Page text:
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Imaging the reading brain in children and adults

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Uploaded on Nov 3, 2015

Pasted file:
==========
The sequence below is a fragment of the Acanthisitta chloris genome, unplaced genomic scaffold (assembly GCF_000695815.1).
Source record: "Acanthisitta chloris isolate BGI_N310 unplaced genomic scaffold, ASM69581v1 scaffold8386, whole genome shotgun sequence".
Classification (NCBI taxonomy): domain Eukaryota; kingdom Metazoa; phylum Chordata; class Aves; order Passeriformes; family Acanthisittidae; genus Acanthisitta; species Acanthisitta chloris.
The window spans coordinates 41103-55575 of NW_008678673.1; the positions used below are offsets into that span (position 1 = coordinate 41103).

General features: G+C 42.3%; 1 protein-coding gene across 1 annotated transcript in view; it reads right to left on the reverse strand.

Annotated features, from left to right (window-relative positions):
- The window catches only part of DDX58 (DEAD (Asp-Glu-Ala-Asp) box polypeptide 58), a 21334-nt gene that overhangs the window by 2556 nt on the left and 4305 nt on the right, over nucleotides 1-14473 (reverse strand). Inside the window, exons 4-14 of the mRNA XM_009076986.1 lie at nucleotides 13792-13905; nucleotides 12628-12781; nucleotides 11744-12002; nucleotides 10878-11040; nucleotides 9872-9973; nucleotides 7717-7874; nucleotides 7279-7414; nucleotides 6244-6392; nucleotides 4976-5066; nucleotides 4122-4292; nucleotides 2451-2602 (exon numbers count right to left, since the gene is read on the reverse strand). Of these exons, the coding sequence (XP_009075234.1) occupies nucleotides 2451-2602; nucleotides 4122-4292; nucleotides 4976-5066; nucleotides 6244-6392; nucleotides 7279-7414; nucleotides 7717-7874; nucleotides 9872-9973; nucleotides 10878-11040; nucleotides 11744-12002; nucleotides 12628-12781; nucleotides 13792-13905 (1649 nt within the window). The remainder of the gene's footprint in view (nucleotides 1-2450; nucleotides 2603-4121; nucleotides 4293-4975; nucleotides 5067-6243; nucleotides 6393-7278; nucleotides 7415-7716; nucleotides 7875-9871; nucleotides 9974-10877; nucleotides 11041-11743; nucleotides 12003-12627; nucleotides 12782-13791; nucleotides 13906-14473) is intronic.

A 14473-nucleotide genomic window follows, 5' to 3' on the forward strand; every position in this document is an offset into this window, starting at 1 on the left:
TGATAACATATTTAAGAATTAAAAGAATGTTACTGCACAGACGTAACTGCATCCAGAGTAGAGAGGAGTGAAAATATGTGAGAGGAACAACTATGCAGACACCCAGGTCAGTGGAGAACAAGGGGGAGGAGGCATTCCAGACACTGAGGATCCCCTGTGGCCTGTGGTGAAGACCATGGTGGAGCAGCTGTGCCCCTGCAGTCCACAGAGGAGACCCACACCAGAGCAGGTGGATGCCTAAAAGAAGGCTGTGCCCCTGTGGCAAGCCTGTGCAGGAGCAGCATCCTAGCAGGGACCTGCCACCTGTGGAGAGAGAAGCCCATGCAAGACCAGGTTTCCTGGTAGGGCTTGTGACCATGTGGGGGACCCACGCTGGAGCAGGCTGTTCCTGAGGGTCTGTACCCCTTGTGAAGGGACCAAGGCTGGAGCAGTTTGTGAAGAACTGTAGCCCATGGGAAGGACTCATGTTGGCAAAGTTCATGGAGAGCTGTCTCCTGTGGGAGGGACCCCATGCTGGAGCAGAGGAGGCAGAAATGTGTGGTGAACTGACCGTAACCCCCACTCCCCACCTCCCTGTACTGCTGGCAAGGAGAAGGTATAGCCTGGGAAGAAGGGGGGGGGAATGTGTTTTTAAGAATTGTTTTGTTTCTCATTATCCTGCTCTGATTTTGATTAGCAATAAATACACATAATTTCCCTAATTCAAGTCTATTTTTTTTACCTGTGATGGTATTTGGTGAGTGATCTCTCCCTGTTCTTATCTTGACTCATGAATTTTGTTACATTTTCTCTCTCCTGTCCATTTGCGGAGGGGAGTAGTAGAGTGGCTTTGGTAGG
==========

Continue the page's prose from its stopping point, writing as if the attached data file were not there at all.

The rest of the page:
There is no one “reading region” of the brain. Instead, we read words by coordinating multiple regions of the brain that are specialized for letter recognition, speech processing and semantic knowledge, along with vision and attention. My lab’s research has been studying the inner workings of this reading network using a range of behavioural and neuroimaging techniques, across a range of populations. My talk will discuss a few of our recent findings in which we are using eyetracking and ERPs to examine the time course of reading, especially as it relates to recognizing the phonological forms of visual words. These studies provide a novel window into how children and adults decode written words, and how this might differ in children with reading disorders. We are also using fMRI and diffusion tensor imaging (DTI) to localize sub-regions of the brain’s reading network, both in skilled readers as well as in a patient with pure alexia.

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